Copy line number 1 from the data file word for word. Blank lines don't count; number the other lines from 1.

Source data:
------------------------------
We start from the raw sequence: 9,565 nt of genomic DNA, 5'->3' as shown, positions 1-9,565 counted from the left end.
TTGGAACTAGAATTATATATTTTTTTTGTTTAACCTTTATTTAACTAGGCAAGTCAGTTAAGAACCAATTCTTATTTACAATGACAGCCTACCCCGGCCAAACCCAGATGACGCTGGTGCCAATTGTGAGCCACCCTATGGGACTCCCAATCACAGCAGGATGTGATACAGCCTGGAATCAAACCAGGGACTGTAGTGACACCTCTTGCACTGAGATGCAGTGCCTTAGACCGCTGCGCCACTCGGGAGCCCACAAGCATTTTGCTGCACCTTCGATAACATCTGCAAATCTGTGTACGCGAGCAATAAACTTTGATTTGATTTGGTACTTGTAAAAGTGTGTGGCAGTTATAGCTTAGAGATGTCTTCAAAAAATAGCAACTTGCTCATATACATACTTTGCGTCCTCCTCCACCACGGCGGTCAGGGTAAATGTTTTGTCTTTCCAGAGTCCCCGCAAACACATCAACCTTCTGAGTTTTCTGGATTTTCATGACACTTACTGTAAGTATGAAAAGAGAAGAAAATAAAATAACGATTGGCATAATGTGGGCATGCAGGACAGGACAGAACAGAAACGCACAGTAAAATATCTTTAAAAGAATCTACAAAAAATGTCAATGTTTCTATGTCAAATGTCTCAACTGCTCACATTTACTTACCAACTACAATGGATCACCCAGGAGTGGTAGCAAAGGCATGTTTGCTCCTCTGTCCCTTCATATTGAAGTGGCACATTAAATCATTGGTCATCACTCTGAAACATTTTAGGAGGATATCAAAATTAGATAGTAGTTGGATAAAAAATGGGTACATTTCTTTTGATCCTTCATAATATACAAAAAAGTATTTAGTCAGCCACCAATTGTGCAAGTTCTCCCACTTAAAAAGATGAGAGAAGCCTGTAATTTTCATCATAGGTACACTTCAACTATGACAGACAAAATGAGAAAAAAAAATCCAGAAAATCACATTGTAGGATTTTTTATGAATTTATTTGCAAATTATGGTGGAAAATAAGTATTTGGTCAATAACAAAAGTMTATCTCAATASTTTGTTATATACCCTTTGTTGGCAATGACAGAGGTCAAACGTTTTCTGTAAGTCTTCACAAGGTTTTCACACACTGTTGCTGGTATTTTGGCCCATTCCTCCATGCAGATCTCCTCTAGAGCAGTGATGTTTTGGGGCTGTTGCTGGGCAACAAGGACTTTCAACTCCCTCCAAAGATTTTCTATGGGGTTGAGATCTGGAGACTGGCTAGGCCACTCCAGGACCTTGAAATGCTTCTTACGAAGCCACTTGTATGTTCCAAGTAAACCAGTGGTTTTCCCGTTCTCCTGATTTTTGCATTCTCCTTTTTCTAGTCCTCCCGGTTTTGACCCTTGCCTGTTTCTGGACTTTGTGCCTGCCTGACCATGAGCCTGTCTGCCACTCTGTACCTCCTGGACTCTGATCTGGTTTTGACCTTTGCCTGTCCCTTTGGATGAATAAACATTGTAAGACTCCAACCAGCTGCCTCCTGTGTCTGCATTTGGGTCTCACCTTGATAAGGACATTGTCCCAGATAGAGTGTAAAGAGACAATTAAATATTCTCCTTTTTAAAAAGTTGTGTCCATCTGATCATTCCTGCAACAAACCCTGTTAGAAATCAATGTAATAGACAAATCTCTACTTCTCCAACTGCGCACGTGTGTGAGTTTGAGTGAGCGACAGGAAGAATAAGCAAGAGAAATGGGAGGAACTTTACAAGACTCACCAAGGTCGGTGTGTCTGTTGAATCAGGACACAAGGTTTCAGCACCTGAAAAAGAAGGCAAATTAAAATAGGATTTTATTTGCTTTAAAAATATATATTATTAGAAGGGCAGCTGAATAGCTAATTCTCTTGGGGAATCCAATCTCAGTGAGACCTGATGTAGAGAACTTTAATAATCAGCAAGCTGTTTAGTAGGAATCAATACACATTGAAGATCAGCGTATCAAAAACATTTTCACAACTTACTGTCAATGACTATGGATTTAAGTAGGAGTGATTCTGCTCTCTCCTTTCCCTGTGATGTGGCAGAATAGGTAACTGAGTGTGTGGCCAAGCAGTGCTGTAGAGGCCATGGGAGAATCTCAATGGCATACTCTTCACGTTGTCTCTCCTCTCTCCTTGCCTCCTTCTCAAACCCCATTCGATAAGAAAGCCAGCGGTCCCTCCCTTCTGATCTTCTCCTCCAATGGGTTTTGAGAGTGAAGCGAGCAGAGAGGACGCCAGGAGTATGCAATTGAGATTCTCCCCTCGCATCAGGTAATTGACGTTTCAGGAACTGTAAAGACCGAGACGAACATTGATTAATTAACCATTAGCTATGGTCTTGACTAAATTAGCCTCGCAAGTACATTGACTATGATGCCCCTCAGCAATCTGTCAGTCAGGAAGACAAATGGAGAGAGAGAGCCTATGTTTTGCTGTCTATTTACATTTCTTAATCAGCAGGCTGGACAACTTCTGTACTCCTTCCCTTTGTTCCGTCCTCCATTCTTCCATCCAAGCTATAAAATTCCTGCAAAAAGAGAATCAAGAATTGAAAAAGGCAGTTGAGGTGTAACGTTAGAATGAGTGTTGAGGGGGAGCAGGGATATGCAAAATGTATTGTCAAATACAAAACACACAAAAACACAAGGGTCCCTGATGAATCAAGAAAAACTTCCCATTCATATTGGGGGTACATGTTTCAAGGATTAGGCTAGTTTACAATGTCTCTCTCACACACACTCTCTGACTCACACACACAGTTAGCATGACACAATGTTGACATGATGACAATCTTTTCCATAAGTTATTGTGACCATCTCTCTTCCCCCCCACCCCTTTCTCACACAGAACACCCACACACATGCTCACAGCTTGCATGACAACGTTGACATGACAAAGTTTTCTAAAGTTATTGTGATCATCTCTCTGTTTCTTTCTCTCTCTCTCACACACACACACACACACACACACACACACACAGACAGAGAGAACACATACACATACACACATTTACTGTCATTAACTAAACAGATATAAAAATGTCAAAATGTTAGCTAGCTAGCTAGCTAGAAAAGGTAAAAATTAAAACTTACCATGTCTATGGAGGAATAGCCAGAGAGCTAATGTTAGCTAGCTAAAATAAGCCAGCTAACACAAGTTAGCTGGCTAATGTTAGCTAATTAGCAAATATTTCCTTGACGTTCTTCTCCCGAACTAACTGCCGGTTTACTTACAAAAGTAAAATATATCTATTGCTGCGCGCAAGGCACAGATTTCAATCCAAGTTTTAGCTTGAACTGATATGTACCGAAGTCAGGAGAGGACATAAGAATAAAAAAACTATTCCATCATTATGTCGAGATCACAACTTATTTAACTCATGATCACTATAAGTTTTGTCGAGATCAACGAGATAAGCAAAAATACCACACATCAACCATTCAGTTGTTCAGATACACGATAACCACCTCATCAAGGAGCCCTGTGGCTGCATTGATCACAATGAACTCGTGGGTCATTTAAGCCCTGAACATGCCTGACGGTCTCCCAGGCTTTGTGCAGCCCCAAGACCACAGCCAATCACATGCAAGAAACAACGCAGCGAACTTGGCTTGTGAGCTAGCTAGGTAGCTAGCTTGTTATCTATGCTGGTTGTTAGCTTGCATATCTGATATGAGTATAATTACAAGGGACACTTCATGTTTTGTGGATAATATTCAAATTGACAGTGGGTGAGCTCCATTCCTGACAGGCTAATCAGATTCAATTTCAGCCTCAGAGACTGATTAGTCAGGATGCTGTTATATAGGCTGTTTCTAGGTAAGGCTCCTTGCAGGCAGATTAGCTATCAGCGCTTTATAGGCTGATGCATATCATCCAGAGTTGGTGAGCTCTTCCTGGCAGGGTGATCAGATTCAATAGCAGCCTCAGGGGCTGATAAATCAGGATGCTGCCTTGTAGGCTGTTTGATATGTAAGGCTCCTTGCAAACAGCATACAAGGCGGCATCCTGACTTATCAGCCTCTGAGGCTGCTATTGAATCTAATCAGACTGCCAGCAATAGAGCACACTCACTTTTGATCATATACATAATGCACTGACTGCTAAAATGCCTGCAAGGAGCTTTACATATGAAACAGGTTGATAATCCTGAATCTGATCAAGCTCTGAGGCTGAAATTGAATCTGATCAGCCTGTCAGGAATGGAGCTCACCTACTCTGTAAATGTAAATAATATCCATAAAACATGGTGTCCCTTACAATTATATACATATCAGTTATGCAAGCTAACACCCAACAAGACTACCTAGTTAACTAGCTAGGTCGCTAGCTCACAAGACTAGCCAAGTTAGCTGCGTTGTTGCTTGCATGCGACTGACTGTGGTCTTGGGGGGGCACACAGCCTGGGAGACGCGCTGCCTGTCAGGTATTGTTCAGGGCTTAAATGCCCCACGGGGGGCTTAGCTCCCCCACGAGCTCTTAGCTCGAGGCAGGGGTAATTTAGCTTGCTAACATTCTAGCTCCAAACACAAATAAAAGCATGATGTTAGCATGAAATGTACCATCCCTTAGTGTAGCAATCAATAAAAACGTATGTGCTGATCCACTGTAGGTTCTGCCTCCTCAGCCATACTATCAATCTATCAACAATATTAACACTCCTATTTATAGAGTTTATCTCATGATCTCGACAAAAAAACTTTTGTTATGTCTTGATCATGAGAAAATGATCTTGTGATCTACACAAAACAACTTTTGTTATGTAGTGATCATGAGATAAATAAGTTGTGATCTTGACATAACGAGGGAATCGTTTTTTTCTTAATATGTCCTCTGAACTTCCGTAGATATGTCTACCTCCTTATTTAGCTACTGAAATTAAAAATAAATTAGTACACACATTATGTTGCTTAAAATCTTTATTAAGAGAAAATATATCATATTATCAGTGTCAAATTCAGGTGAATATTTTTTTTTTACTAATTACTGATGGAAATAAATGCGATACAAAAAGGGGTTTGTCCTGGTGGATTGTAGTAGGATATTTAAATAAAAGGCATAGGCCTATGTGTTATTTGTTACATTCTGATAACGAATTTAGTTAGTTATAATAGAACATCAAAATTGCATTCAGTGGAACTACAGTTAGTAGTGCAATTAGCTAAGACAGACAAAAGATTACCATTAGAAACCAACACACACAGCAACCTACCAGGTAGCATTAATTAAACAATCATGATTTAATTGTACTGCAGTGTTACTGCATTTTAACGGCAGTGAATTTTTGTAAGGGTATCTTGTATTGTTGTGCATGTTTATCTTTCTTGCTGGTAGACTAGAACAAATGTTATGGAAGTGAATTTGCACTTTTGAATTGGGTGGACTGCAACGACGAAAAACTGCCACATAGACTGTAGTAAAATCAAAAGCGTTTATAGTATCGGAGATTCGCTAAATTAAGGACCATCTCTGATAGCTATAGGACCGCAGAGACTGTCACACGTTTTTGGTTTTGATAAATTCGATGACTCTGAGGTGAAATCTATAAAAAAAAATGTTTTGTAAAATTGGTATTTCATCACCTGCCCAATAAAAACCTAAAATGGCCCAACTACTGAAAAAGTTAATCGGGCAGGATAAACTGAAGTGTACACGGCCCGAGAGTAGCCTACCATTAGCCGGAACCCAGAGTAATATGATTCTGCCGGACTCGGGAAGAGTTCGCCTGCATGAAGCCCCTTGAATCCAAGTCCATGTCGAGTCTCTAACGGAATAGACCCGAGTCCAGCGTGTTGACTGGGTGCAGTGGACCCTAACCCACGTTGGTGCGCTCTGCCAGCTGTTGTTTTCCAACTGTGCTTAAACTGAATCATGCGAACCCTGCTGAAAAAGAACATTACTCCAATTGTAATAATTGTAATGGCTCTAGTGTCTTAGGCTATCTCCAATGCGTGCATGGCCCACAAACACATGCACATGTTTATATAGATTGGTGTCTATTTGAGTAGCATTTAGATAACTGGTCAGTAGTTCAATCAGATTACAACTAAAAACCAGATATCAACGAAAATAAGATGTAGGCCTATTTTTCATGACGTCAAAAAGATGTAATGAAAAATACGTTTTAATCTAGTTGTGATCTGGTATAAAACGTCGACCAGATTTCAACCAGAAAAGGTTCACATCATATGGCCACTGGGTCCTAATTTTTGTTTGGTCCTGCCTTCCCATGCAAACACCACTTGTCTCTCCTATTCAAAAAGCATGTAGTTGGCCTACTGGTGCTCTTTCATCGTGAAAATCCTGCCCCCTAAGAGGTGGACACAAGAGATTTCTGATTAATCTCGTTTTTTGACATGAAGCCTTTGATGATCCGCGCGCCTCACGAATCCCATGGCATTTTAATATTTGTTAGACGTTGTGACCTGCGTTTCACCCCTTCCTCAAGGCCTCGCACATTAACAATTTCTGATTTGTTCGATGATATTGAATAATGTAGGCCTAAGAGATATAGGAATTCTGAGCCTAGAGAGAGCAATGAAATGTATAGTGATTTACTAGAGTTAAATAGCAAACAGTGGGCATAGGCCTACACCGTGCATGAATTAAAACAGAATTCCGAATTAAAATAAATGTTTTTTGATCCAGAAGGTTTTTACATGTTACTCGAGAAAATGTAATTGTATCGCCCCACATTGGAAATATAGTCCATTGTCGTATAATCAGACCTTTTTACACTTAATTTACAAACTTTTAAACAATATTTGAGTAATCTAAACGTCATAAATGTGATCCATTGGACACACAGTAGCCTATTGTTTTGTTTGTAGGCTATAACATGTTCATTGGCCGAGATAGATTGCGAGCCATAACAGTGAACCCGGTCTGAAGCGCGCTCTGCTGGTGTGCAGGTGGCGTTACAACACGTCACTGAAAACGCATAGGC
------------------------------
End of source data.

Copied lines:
We start from the raw sequence: 9,565 nt of genomic DNA, 5'->3' as shown, positions 1-9,565 counted from the left end.